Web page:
The case of Bresha Meadows, an African American teenage girl in Ohio, is a sad commentary on the failure of the state to protect victims of domestic violence. After a lifetime of watching him physically and psychologically abuse her mother—and of being subjected to threats and verbal abuse, along with her siblings—Bresha allegedly shot her father to death while he slept on July 28, 2016. While her mother’s family and her attorney consider her actions to have been in self-defense, the county prosecutor has charged Bresha with aggravated murder. It remains to be seen whether she will be tried as a juvenile or as an adult. At stake is the possibility that Bresha, who marked her fifteenth birthday in juvenile hall just weeks after her arrest, could spend the rest of her life in prison if convicted as an adult.

While the case is making its way through the courts and the families of Brandi Meadows (Bresha’s mother) and Jonathan Meadows (Bresha’s deceased father) share conflicting stories with news media about the latter’s personality and propensity toward violence, as well as their conflicting opinions about premeditation versus self-defense, it is important to note that this case is neither isolated nor entirely new. Recent scholarship in the history of black women and the carceral state illustrates the extent to which systems of criminal justice and law enforcement have both historically failed to protect black female victims of domestic violence and criminalized black women who rise up in their own defense.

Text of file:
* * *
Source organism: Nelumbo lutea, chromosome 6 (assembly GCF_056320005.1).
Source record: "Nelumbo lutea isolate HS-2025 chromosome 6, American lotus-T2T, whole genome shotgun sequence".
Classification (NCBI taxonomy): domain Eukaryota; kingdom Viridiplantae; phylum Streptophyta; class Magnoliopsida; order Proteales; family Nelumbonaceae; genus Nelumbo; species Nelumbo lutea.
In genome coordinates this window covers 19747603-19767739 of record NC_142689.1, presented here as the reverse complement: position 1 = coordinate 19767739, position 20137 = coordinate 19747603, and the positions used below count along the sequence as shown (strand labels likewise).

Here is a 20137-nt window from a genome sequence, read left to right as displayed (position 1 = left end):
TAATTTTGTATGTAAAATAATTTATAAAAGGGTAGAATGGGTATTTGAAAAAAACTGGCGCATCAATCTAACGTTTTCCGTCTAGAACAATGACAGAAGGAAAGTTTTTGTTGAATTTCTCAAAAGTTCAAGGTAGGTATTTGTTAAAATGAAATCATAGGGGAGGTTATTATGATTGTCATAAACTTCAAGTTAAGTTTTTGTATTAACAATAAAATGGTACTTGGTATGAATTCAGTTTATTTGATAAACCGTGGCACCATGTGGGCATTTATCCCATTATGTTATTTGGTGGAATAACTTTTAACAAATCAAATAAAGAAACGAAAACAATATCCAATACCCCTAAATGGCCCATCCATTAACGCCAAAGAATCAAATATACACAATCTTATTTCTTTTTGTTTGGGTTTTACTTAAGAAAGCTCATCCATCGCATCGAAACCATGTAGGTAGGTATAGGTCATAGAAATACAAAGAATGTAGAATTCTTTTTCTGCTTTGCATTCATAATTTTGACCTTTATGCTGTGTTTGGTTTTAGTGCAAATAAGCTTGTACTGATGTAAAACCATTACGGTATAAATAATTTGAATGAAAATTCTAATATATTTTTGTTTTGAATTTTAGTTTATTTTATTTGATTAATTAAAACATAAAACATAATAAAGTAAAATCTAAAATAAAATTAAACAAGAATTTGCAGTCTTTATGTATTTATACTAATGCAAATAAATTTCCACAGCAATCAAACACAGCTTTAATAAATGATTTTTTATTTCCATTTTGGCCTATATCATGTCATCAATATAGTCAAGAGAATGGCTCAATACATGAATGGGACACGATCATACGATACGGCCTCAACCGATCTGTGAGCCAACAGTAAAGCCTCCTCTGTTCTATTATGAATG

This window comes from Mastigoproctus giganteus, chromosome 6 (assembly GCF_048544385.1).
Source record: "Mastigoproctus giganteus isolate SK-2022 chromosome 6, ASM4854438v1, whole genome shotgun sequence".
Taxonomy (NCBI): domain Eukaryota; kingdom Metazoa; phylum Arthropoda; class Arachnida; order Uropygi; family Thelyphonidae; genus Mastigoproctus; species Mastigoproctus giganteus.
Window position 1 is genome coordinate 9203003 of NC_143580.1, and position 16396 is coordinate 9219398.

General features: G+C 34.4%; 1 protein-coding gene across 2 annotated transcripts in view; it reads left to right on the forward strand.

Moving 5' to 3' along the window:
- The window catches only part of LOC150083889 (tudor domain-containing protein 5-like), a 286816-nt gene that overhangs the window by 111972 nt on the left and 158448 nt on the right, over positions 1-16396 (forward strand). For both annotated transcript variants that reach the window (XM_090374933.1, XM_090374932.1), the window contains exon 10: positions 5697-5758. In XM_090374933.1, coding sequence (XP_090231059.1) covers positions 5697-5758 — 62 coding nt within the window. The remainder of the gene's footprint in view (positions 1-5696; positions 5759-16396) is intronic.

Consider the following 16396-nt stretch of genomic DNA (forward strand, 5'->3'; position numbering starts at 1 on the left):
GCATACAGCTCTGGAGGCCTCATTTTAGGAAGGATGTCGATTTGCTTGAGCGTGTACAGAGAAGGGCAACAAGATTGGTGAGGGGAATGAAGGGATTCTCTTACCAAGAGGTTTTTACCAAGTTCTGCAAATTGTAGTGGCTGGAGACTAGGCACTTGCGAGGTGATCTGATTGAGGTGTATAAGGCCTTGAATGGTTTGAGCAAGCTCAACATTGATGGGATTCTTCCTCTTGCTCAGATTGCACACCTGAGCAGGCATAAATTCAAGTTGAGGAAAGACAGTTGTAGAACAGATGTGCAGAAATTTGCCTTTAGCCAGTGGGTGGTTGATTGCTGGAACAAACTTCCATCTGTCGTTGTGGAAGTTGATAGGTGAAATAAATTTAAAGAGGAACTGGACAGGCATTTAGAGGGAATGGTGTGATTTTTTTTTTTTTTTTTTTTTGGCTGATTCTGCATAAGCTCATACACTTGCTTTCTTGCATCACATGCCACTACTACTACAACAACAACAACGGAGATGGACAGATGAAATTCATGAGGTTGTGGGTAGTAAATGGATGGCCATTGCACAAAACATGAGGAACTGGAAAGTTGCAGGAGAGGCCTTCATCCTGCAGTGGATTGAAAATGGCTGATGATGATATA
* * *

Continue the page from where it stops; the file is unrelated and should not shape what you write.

“Survivors of intimate partner violence dramatically overrepresented among incarcerated black women.”